Angela Graham considers the genesis of her new collection of poetry and the link between poetry and sanctuary.
Wales: Nation of Sanctuary. It’s an inspiring aspiration and commitment. However, as I was creating my new collection of poetry Sanctuary: There Must Be Somewhere, published by Seren Books, I realised that my notion of sanctuary was inadequate.
I had allowed myself to think of Wales, and the UK, only as the goal of sanctuary-seekers, as ‘receiving’ nations who provide refuge. I have come to understand that we are all seekers of sanctuary. The world looks different from that perspective.
I am not making a crass comparison between the average Welsh citizen and the plight of desperate people who are forced to pull up their roots and search for somewhere safe to live. I am pointing to something at a shared and deeper level.
Sanctuary declares that beyond a certain ‘line in the sand’ law and justice must give way to mercy
Sanctuary is a human need. It has a recorded history of nearly three thousand years across many cultures. It has to do with setting a limit on power. Sanctuary declares that beyond a certain ‘line in the sand’ law and justice must give way to mercy; to the need for respite.
We have the resources to offer physical sanctuary to those arriving from places in crisis but rather than seeing them as ‘not like us’, considering sanctuary’s depths reveals that our profoundest needs are similar and that, in a providential reversal, the ‘needy’ have the capacity to offer sanctuary to us. The final poem in the book addresses this extraordinary potential:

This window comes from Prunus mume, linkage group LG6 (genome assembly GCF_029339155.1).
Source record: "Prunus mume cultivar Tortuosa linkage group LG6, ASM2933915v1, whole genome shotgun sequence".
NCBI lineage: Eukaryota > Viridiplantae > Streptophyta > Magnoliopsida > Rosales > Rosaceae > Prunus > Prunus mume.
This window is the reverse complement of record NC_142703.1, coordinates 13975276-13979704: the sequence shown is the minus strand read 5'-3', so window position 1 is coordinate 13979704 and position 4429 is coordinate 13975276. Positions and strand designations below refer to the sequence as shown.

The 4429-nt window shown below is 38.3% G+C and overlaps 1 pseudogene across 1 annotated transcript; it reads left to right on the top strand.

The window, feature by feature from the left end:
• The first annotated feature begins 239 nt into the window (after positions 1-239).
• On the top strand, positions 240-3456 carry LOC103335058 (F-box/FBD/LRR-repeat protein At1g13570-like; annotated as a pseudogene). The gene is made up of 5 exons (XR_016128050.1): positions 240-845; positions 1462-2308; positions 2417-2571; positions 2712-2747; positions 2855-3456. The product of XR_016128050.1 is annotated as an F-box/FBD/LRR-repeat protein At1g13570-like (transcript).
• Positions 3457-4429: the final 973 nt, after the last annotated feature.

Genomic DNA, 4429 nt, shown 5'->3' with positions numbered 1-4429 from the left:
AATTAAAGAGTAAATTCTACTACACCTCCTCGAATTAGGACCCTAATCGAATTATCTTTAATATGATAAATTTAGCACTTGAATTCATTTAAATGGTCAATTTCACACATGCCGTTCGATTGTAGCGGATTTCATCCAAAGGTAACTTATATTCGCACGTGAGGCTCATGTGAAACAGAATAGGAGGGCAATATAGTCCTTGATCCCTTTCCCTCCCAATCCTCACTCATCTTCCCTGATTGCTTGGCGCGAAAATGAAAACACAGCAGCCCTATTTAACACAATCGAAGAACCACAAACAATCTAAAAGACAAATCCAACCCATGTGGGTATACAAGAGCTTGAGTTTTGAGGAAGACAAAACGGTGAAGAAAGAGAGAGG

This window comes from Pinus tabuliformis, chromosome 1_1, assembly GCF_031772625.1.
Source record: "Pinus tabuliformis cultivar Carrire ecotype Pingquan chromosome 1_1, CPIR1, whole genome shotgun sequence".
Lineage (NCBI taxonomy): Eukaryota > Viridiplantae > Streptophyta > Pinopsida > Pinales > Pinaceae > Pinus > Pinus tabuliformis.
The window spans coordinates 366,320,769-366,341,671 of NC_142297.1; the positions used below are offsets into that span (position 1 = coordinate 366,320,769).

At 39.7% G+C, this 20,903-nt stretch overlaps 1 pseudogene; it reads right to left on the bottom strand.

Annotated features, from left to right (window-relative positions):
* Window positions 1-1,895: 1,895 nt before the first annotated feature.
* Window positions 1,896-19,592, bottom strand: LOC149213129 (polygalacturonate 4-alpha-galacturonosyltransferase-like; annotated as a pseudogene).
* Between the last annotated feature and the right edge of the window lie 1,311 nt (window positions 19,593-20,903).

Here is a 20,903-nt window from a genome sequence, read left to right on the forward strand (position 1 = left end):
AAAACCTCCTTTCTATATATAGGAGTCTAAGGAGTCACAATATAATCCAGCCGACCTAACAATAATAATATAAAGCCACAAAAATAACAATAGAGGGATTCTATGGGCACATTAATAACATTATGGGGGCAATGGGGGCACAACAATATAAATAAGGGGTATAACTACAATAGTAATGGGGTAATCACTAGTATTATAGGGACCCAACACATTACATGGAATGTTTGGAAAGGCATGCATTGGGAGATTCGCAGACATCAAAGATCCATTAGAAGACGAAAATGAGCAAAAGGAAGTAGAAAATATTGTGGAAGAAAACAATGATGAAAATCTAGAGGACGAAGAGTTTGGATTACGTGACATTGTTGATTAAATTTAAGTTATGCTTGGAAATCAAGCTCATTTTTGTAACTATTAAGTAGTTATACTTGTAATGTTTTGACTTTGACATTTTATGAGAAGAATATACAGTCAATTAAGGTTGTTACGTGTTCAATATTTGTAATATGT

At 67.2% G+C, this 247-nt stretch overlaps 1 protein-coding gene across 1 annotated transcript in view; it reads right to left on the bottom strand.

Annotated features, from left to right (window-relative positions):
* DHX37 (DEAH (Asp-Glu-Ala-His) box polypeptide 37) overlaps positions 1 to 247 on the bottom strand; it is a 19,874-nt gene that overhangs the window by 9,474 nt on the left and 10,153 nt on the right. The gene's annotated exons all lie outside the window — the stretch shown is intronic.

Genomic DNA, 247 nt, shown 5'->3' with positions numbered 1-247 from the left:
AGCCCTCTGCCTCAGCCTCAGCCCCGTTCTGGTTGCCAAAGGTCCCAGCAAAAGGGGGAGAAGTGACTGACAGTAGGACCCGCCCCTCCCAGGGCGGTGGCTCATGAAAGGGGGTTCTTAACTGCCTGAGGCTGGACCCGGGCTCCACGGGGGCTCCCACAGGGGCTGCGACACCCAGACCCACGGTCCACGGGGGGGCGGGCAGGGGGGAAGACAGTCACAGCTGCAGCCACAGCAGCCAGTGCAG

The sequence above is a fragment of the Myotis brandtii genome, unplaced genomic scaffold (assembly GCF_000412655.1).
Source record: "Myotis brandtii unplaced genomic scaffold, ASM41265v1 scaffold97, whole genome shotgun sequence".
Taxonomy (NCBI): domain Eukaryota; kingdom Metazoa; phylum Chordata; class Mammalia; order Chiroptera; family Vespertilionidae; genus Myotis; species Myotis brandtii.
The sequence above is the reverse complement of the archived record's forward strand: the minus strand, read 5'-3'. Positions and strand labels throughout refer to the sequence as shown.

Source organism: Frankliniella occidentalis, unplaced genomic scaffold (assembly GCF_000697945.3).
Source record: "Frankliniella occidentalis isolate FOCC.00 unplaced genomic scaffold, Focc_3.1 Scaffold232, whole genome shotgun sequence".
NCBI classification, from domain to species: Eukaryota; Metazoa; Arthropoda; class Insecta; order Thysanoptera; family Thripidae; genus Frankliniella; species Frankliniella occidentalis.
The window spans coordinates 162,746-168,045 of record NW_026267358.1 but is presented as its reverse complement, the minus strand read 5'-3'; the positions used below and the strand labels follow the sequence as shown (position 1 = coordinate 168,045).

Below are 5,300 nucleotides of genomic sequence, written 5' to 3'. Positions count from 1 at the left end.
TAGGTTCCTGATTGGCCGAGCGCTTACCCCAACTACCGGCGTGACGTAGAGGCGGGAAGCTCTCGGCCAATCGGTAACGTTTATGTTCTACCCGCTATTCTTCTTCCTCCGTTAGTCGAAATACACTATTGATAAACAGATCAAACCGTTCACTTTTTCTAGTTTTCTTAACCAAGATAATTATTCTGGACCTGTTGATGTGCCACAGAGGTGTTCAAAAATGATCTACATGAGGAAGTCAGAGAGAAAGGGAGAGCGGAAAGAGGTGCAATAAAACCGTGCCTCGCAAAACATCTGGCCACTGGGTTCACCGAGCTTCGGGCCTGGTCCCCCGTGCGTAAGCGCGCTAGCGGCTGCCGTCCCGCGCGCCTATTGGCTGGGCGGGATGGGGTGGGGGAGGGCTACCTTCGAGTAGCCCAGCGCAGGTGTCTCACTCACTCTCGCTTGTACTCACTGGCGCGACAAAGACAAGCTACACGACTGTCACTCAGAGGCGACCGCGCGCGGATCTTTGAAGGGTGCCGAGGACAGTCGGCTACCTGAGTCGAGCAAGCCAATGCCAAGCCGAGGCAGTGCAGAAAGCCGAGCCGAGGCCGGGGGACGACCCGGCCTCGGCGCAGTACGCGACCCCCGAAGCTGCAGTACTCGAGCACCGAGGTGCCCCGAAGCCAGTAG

As I spoke, I realised that he was listening,
that he had opened up some room inside himself
and there was the hallway beckoning me
towards a door, giving onto a sunlit space
that I could enter, my burden in my arms,
and when I’d placed it on his table
we would, together, loosen its bonds,
consider it… quietly.
What we were talking of I don’t remember now
but that he, on his threshold, stood aside to let me in
— that has never left me. He gave me living proof
that this is how we’re meant to be,
capable of choosing to welcome someone in
and that when that person does the same for us
he is our shelter. We are a home for one another.
And this holds true for everyone.
When I began the process of creating the collection I thought of sanctuary as a place. I ended it understanding that sanctuary is something I can aim to be – a person of sanctuary.
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The poem that gives the collection its subtitle takes a hard look at the likelihood of finding sanctuary in our society. Sentimentality is out. We have made a bad job of many things. What remains?
There Must Be Somewhere
that is safe from violation.
Childhood. Being son, or daughter. Pregnancy,
old age, infirmity – none of these.
The corridors of hospitals, asylums, refuges
– places we thought were sacrosanct –
are roamed by predators
and though the innocent fox has his earth
and the birds of the air their nests, we are un-homing
ourselves and ravaging even our own minds.
Yet we hope for sanctuary, a nook out of the wind,
shelter in the cwtch of someone’s overcoat,
a harbouring gaze, if nothing else.
I often think about that song The Parting Glass.
The last toast raised, the one who has to leave
steps out, across the threshold, into the turbulent night;